Inside Disney's Star Tours, workers are prepping walls, high-definition screens and assorted droids for the attraction's grand reopening next Friday at Hollywood Studios.
Outside Star Tours, anticipation is building among Star Wars and Disney enthusiasts, so much so that a few fans wait at the attraction's entrance every day, in case there's an unannounced preview of the simulator thrill ride.
The revamping of Star Tour represents the highest-profile addition to the Disney World parks in 2011. A version will open at Disneyland in California on June 3.
Disney has been selective in what details it reveals, including the price tag for the renovation that took nine months to complete. The floor plan of Star Tours remains the same as when it opened in 1989, but its story and emphasis have changed.
The new Star Tours is designed to immerse guests in the Star Wars universe, said Kathy Rogers, senior show producer for Walt Disney Imagineering. That feeling should be present "as soon as you come in the door," she said during the Orlando Sentinel's exclusive guided tour this week.
The ride's 3-D film is divided into several segments featuring different planets and will be shown in 54 combinations. Once inside that door, visitors have a chance to see:
•A flood of fresh — and familiar — faces from Star Wars lore. The attraction is populated with characters throughout. "You've got Darth Vader, you've got Princess Leia, you've got R2-D2, C-3PO, Boba Fett, Yoda, Admiral Ackbar," said Tom Fitzgerald, executive vice president of Walt Disney Imagineering. "Jar Jar Binks makes an appearance."
The idea is to set Star Tours in a definite galaxy far, far away. The new safety video shows only intergalactic beings filing into seats; no one who looks like a tourist, as in the previous version. A window to another concourse shows shadowy outlines of other recognizable characters, royal and interplanetary. There are cameos during the ride.
•A crisp look that reflects a time shift. The new version is set years earlier than the old ride, and familiar objects look newer. "It feels like a brand-new airport," Rogers said.
In the first room of the queue, a copper-and-white StarSpeeder 1000 vessel sits where the blue StarSpeeder 3000 used to be. R2-D2 and C-3PO are there again, along with a small IC-360 scouting droid. Overhead is a new high-definition board listing spaceport departures and a galactic Weather Channel.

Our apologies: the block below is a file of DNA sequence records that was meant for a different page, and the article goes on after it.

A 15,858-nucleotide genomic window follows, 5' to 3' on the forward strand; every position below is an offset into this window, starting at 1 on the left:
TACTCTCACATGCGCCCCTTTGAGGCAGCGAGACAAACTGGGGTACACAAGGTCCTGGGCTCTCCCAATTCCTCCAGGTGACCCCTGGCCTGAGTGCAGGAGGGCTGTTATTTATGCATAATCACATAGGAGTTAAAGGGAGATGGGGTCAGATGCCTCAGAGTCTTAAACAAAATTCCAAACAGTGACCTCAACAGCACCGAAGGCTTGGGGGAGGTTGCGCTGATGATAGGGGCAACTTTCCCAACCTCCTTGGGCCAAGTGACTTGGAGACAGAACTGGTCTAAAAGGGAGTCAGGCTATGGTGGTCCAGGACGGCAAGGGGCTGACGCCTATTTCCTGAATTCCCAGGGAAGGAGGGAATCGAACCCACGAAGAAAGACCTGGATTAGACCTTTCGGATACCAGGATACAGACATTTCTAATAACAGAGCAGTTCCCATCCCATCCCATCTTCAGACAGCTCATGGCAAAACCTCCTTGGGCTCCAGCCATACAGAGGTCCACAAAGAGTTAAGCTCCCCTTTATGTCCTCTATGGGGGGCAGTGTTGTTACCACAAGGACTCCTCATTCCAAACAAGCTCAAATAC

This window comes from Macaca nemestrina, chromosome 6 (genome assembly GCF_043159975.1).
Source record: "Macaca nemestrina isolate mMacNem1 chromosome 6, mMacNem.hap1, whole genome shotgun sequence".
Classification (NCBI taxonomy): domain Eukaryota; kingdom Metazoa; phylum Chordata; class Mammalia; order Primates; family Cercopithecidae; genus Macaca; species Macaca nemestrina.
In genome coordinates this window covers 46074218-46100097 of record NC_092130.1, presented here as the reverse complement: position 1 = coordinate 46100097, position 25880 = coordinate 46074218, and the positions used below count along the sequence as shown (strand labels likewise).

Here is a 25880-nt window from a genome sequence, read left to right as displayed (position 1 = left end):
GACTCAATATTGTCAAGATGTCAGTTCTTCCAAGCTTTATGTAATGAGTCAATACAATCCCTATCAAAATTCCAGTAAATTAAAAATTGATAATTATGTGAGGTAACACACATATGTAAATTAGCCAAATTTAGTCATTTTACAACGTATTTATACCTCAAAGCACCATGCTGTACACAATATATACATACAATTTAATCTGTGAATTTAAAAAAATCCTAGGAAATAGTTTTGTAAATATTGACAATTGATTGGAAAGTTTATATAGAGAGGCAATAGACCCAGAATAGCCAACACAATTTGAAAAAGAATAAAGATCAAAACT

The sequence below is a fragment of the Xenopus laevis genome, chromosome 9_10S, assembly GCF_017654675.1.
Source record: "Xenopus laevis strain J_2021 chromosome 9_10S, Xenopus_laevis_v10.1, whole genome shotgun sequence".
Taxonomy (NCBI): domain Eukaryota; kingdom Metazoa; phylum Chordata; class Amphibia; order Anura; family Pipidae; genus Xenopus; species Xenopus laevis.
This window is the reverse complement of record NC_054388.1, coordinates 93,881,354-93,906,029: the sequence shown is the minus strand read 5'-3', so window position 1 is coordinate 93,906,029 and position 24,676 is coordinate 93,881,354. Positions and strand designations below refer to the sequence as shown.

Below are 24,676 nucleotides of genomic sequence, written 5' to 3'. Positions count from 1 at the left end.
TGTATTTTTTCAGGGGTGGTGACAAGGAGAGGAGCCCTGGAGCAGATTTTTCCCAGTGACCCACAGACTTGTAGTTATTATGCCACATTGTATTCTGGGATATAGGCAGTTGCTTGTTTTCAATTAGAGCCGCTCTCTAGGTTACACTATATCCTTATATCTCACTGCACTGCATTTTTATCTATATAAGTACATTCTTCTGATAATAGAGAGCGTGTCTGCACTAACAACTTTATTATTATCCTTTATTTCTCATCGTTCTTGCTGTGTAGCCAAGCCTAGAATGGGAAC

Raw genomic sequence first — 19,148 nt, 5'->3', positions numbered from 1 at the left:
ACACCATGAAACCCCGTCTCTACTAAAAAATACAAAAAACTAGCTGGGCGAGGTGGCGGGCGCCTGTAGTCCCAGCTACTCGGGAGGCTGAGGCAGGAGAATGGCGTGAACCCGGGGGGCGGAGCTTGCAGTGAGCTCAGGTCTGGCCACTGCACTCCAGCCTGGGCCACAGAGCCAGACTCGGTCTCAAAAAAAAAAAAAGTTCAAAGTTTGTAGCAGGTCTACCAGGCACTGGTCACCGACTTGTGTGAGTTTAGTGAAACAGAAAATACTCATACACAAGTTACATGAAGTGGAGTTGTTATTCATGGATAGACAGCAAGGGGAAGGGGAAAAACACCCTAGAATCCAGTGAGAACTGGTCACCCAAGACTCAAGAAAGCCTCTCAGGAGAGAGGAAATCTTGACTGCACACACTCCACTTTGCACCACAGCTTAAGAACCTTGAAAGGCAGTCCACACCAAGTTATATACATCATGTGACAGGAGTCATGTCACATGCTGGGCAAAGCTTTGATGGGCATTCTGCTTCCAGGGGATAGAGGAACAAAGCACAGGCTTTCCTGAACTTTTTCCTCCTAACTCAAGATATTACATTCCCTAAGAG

•A clear vision. Once the ride begins, the adventures are presented in 3-D digital projections, as opposed to 70 mm film. The imagery was again produced by Industrial Light & Magic under the guidance of "Star Wars" mastermind George Lucas. (The 3-D "flight glasses" are sleek, shiny and black.)
•Nods to Star Tours past. In the second room of the queue, which is the scanning area of the spaceport, boxed-up droids are ready for shipping. Rex, the hapless pilot from the original Star Tours, is marked "defective" and spews snippets of old dialogue.
The additions have fans curious about the "new" Star Tours. Scarlett Litton of Davenport is part of a group that waits near the attraction, hoping for an early opening. Members post updates on StarTours2Live.com.
"If they were to have a soft opening today, I want to be able to tell people so they can go on it … although I do actually kind of want to be the first in line," said Litton, 26. She works for TouringPlans.com, which has developed a mobile application specifically for Star Tours. Among its features will be an alert when the attraction opens.
In the meantime, she and Orlando's Darcie Vance, 33, watch for clues during daylong shifts. They've seen exterior lighting go up, new uniforms for cast members, fresh arrivals to the gift shop and other details that are newsy to big fans.
"So far, no opening," Litton said.
Increasing the number of Star Tours characters is a good thing, said Tom Corless, founder of the WDW News Today website and host of its podcast.
"I think everyone's excited that Darth Vader's in it. I know they wanted Darth Vader in the original one, but it never happened," said Corless, 22, who lives in Bronx, N.Y., but will be in Florida for the opening.
Corless also likes the idea of the multiple story-line combinations. Going in, passengers won't be sure which planets they'll be traveling to and which characters they'll be encountering. Fitzgerald, the Imagineering executive, describes it as a slot machine with four wheels representing the scene choices.
On the ride, guests may see a 3-D Darth Vader, experience pod races on the planet Tatooine and dodge the tongue of a mammoth underwater creature of Naboo. Odds are the next ride will have a completely different lineup. In the old version, it was always a botched trip to the planet Endor.
"It's essentially going into the same building and getting a different ride nearly every time you step into it," Corless said. "I've never seen anything like it before."